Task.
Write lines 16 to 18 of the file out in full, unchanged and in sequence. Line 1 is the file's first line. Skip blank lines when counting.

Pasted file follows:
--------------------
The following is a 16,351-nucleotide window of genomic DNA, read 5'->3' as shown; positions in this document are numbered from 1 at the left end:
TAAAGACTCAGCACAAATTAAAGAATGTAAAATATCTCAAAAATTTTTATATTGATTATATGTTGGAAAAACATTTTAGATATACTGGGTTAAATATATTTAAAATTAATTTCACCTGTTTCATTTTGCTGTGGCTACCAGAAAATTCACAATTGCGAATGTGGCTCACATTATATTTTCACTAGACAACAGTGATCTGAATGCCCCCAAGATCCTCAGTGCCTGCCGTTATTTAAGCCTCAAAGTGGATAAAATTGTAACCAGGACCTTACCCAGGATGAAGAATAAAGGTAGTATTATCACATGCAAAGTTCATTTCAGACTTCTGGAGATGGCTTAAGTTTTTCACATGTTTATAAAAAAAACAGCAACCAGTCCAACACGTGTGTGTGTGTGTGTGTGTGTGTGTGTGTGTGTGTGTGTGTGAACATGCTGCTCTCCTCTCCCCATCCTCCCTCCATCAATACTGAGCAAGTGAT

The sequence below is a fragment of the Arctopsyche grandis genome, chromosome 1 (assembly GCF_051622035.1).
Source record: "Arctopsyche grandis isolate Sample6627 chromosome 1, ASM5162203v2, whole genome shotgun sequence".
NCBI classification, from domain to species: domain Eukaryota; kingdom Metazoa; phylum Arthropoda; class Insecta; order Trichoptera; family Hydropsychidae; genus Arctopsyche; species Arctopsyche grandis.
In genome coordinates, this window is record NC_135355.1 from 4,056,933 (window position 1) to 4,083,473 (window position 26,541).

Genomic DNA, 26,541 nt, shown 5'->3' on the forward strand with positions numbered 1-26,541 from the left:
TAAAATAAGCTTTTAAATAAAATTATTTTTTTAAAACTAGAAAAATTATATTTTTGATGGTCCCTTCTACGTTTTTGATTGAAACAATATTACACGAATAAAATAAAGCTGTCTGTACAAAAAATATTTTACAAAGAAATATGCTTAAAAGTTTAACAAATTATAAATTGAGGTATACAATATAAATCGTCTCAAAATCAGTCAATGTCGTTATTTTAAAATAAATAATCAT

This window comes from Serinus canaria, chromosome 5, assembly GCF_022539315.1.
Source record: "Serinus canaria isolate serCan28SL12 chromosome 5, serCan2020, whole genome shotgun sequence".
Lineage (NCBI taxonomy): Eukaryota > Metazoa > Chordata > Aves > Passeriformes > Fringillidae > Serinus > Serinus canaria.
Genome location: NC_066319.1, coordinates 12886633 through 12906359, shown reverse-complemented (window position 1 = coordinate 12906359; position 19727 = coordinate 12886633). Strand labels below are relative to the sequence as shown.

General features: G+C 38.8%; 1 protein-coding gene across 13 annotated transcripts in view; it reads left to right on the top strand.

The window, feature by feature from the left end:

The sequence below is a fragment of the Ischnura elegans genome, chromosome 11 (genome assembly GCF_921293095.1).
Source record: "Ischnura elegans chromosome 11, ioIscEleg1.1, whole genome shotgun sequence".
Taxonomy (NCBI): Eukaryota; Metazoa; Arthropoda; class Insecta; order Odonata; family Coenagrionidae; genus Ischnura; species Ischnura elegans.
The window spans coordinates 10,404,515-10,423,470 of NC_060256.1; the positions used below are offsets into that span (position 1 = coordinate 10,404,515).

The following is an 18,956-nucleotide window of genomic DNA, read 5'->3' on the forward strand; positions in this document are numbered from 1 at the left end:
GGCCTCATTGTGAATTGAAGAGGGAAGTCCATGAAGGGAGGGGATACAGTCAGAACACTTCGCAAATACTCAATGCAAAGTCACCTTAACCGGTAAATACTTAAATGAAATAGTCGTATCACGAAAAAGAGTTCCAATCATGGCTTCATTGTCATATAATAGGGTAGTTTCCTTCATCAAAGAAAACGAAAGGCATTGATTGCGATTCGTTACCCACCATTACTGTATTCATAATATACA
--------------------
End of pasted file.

Source record: "Ischnura elegans chromosome 11, ioIscEleg1.1, whole genome shotgun sequence".
Taxonomy (NCBI): Eukaryota; Metazoa; Arthropoda; class Insecta; order Odonata; family Coenagrionidae; genus Ischnura; species Ischnura elegans.
The window spans coordinates 10,404,515-10,423,470 of NC_060256.1; the positions used below are offsets into that span (position 1 = coordinate 10,404,515).